Sustainability, versatility and function will guide the men’s market, but the season will also see a renewed interested in classic designs, Zagor said, which is common during uncertain times.
“We can rely on them, they’re safe, and men—even the most progressive men—are notoriously less experimental with fashion than within the women’s market, so those classic ideas really become important in these moments,” he said.
Work-from-home lifestyles mark a major theme that’s going to continue to influence men’s fashion as well. Specifically, Zagor said remote work is leading to more searches for casual tailoring and keywords like fleece. “These are tactical, textured soft comfortable items that offer the consumer that sense of sort of safety protection, but also coziness that’s so key right now,” he said.
Key items for the season include: lightweight tech parkas, shackets, cardigans, statement knits, cargo utility pants, circular jeans, hybrid hikers and embellished loafers.
The abundance of outdoor-inspired fashion during F/W 21-22 men’s fashion week in Milan, London and Paris was no fluke. It’s the exact look that makes up WGSN’s “Outdoor Maximalist” theme, which Zagor said taps into the desire to escape the confines of home. Practical garments like “retro vintage” hiking clothing and fleeces that would typically be worn in nature are being worn in the city.
This look will evolve into more quilted shackets, paneled carpenter jeans, mid-layer fleeces and items that further blur the line between tech wear and fashion, like modular bags and technical parkas. Abstract camouflage, plaids, nature-inspired textures and monogram prints—a la Gucci x The North Face—will add the fashion element.
“Artful Mysticist” tells a different type of escapist story. Based on spirituality and a growing appreciation for arts and crafts from different cultures, Zagor said the goal here is to celebrate cultures without appropriating, and one way to do this is to align with Fair Trade partners to produce items that are authentic and support artisans.
Flowing layers, matching sets, boxy pajama tops and pleated trousers make up the look, but accents like printed scarves, historical brooches and deadstock prints add edge.
“If you’re not participating in some sort of sustainable and responsible initiative, you’re in the minority at this point,” Zagor said. “It’s gone from being a novel way to differentiate yourself, to [becoming] a standard that we really are all trying to achieve.”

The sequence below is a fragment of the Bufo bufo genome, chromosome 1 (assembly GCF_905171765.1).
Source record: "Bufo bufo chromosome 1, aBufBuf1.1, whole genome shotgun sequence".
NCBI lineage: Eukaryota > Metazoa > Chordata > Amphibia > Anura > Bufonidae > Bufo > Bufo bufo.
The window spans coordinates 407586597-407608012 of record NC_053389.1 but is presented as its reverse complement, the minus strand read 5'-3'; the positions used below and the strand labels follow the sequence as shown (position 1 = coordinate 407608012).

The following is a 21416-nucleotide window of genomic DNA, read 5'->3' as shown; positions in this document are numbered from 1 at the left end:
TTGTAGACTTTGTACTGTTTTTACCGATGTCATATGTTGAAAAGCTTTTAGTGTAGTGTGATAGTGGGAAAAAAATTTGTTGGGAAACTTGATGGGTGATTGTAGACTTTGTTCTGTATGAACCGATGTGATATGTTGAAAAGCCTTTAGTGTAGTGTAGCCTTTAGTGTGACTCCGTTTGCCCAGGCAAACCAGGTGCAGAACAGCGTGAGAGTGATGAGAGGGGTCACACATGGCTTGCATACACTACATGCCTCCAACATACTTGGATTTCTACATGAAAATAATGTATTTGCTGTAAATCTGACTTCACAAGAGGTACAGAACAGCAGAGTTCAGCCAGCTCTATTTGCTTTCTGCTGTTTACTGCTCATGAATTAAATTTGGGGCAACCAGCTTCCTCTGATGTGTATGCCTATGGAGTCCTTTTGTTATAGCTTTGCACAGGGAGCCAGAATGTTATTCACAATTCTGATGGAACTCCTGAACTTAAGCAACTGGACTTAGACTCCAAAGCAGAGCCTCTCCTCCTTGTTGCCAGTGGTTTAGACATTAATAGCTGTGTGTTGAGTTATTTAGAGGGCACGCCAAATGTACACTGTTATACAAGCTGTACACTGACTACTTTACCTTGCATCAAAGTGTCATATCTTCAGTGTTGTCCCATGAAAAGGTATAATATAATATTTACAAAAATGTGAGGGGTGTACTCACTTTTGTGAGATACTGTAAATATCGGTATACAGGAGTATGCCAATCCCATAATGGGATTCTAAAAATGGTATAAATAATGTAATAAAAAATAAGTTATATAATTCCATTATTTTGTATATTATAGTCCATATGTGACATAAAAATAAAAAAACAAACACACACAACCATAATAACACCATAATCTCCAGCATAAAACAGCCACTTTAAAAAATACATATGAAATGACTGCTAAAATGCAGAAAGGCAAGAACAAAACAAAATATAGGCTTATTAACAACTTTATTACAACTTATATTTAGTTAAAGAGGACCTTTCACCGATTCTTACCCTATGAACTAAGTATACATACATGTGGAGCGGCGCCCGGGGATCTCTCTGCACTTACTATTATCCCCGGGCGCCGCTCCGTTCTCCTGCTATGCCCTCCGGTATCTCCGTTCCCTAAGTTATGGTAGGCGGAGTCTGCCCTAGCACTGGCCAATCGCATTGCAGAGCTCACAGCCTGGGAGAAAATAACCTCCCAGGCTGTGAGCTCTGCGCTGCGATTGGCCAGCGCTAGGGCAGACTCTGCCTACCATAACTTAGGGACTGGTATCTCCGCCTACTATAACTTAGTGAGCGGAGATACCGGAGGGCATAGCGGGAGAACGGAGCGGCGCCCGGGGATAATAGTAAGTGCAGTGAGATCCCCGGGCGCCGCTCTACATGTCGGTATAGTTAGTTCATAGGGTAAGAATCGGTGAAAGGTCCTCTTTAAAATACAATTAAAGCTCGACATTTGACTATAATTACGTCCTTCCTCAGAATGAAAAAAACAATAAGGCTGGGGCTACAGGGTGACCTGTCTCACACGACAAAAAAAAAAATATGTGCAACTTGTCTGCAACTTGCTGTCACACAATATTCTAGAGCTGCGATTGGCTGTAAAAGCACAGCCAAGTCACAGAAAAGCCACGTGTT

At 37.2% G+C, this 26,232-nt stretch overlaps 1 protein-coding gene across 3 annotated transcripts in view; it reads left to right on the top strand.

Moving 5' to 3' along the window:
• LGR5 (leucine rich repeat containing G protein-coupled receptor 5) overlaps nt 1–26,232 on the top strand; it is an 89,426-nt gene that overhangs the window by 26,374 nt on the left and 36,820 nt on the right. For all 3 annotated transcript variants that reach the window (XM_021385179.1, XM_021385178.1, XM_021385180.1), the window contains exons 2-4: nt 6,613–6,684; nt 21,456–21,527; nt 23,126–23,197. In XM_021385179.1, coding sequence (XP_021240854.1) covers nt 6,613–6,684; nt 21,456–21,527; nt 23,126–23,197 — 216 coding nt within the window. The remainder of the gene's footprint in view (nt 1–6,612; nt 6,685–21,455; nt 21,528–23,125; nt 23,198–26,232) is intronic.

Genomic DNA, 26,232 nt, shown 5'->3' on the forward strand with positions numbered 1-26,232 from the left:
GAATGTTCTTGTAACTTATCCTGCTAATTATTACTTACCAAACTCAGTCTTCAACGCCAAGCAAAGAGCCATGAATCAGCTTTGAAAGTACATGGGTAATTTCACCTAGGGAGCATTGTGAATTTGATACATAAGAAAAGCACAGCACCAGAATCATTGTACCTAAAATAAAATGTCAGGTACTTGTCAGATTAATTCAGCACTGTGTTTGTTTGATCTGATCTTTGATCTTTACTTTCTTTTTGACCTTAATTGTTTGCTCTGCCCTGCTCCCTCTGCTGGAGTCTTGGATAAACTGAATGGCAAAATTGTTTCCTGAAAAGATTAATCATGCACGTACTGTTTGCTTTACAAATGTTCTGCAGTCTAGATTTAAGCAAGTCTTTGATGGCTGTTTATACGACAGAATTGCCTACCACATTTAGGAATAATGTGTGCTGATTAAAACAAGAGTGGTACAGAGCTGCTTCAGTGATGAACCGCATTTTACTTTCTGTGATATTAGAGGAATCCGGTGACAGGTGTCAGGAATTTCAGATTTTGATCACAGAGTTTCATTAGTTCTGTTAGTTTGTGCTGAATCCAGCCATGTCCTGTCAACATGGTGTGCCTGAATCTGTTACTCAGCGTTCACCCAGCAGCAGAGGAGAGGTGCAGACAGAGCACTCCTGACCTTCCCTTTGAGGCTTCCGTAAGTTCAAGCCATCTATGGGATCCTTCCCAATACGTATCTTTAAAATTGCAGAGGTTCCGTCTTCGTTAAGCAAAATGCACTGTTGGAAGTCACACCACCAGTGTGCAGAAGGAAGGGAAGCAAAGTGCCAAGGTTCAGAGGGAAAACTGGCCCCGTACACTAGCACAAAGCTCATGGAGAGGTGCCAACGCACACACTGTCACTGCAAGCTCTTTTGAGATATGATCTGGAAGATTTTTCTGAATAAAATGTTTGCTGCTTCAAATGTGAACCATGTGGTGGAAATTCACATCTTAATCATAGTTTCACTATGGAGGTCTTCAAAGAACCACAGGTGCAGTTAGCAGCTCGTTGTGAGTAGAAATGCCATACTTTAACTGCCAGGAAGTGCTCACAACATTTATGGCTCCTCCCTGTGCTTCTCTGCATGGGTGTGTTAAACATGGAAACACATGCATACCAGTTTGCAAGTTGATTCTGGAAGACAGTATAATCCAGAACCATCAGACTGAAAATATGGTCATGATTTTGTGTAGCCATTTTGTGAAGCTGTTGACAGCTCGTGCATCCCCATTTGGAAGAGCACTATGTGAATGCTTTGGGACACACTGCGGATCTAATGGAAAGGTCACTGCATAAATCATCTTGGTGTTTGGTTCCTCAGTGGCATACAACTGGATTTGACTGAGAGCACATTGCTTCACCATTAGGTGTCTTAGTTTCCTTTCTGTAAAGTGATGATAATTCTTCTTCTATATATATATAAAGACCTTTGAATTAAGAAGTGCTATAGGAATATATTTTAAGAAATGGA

Fashion can’t seem to shake off nostalgia, but throwback themes for F/W 21-22 are less obvious, Zagor said. The “Gentle Nostalgist” offers emotional comfort through pieces that reference earth tones from the ’70s and teal and purple from the ’90s. It also carries into prints like horizontal stripes, traditional tartans and interior-inspired florals.
“Nostalgia can go all the way from a corduroy suit to a neon parka,” he added. “They all sort of fall under this bigger umbrella.”
The theme “Comfort Sartorialist” picks up where conversations about the so-called return of suiting and polished looks left off prior to the pandemic. That demand for sharper fashion hasn’t waned, but Zagor said it’s wise to keep comfort in mind.
“Maybe a traditional structured suit isn’t the way to go, but heritage fabrics, great wooly checks and tweeds and plaids for the fall and winter seasons make a lot of sense. Maybe it’s a cardigan or an overshirt instead of a blazer,” he said,
Items have already been trending, like loafers and rugby shirts, while “beautiful, textured” knitwear also live here.
“Tech Minimalist” is a complete departure, yet it relates to the desire to “strip things back” and keep fashion simple, Zagor said.
Technical trims, breathable membranes, waterproof zippers and garments outfitted with functional or modular pocketing are key. The story is also a chance for brands to introduce sustainable synthetics made with recycled fibers.
“We do need clothing that performs and a minimalist take on that will still keep things very sophisticated and clean,” he said, adding that silhouettes are slim-fitting.
Technical features are used in the “New World Escapist” as well, but the aesthetic is bolder and more dystopian with strong nods to outdoor apparel.
Modular styles and oversized silhouettes, like the extreme puffer, smack of “off-the-grid” living, but it’s the combination of dark and vibrant colors that will speak to consumers living in an urban setting, Zagor said.
Color blocking, distorted patterns and digital marbling inject color, while details like power cords and waterproofing provide function. Mixing upcycled pieces from deadstock fabric also gives this “modern futuristic look” a vintage touch that helps ground the whole theme, Zagor added.